cap resque:kill_workera_with_impunity   # Kill all rogue workers on all servers.  If the worker is working, it will not finish and the job will go to the Failed queue as a DirtyExit.
cap resque:restart_workers              # Restart all workers on all servers

Times Fixed

The displaying of times is fixed. Some browsers displayed "Nan days ago" for all process times in the original Sinatra app. Fixed the stats/keys page. The page wasn't showing the keys' types, size or values.

Display Process Status

Added the ability to display process status in the worker "Processing" column on the overview, workers and working pages. To do this, set the overview_status to the status message in your perform method.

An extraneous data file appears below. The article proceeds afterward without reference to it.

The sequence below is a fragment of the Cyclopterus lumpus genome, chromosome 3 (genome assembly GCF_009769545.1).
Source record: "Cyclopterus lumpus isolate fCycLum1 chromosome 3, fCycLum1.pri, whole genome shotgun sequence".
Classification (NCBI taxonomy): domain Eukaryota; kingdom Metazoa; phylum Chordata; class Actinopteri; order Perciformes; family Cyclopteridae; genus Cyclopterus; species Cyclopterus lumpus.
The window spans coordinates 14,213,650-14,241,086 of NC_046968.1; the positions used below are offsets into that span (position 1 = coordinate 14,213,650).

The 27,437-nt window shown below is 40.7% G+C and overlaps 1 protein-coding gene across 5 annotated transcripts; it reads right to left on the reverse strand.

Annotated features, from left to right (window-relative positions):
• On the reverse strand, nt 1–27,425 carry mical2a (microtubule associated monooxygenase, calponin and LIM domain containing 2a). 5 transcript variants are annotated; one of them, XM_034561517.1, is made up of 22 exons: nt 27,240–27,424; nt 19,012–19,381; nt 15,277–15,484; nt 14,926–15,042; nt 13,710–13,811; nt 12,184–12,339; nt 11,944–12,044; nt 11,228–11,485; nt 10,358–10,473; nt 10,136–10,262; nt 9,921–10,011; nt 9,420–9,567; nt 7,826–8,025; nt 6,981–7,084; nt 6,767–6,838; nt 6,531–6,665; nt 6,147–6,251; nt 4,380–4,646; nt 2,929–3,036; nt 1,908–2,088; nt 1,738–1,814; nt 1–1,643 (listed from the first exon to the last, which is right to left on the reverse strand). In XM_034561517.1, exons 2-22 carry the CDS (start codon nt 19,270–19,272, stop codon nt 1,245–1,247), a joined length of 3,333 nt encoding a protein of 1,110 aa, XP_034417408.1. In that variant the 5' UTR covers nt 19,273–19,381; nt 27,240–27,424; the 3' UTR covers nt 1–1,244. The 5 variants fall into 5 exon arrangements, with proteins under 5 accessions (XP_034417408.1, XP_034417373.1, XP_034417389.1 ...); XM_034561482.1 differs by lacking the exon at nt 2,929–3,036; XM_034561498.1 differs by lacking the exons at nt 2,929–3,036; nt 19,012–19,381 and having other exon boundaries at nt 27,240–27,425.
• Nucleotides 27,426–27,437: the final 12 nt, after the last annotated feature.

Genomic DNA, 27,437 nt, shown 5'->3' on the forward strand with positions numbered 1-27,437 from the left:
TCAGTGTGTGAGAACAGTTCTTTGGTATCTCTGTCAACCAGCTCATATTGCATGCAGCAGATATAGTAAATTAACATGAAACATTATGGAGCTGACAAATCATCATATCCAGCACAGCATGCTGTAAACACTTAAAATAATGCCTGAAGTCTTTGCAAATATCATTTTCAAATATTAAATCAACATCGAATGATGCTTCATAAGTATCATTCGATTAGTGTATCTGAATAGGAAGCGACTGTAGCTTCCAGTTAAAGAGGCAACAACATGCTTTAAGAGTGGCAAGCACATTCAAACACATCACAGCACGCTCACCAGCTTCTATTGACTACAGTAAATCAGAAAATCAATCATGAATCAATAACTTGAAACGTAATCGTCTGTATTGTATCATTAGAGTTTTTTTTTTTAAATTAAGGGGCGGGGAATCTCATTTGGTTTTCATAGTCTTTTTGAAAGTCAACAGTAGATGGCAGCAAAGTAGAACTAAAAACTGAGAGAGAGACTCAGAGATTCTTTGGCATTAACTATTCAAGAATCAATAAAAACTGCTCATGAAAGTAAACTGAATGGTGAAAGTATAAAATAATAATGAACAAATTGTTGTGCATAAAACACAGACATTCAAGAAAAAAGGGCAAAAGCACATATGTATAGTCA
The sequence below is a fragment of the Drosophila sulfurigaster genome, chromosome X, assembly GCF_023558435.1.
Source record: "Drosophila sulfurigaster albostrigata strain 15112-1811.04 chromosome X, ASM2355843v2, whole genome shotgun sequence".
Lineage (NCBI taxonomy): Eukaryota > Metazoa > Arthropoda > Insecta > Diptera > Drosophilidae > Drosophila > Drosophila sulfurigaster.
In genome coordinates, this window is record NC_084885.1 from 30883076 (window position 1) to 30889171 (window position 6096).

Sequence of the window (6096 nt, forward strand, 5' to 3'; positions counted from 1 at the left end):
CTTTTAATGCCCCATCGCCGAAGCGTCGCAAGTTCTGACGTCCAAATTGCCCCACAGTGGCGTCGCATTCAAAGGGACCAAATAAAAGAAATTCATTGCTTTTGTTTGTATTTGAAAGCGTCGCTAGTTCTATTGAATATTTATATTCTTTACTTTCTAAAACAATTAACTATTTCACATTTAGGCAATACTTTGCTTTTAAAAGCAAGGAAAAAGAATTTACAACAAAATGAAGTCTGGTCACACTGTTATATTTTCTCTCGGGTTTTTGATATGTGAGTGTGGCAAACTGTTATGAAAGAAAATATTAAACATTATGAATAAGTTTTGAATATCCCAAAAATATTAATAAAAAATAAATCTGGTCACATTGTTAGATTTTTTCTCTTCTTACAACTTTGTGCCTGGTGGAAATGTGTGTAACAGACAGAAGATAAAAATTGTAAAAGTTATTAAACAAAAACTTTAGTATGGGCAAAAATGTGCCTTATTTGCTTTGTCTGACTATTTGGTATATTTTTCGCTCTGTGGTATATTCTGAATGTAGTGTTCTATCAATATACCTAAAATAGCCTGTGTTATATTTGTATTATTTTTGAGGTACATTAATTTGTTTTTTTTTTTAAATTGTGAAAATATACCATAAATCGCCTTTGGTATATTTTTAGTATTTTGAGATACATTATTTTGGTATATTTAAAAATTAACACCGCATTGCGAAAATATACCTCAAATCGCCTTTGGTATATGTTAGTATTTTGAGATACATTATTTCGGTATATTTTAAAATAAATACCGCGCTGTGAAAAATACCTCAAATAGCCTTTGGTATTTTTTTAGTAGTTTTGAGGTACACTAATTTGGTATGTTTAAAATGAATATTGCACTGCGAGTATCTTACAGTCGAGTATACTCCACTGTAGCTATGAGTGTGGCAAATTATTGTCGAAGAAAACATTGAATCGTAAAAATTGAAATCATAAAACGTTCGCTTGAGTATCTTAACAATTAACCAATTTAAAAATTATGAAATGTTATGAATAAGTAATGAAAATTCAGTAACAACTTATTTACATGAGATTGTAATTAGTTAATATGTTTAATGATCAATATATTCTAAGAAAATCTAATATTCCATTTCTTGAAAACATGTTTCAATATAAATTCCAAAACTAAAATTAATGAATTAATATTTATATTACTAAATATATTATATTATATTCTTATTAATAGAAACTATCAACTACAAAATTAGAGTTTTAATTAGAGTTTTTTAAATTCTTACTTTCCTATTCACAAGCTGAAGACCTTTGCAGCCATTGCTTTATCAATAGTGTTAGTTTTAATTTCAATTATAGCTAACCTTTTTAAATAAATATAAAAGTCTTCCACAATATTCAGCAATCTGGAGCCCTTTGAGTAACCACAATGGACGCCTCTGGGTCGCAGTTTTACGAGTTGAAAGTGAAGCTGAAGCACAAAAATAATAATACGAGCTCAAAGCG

Class YourClass

  def perform(arg)
  ...your code here
  overview_status =  "Your status message"
  ...more code
  overview_status = "Another status message"
  ...more code

This is really handy for those long running jobs to give you assurance the the job is really running or not.

Status Messages

Restart Failed Jobs

Added the Resque Cleaner gem to manage the failed queue. Have complete control over the failed queue now with the Cleaner tab by querying and restarting failed jobs.

See what all you can do on the github page: https://github.com/ono/resque-cleaner

Remove Items from the Queue

Added the ability to remove jobs, from a queue

Remove Items from the Queue

View Processed Job Info

Job Status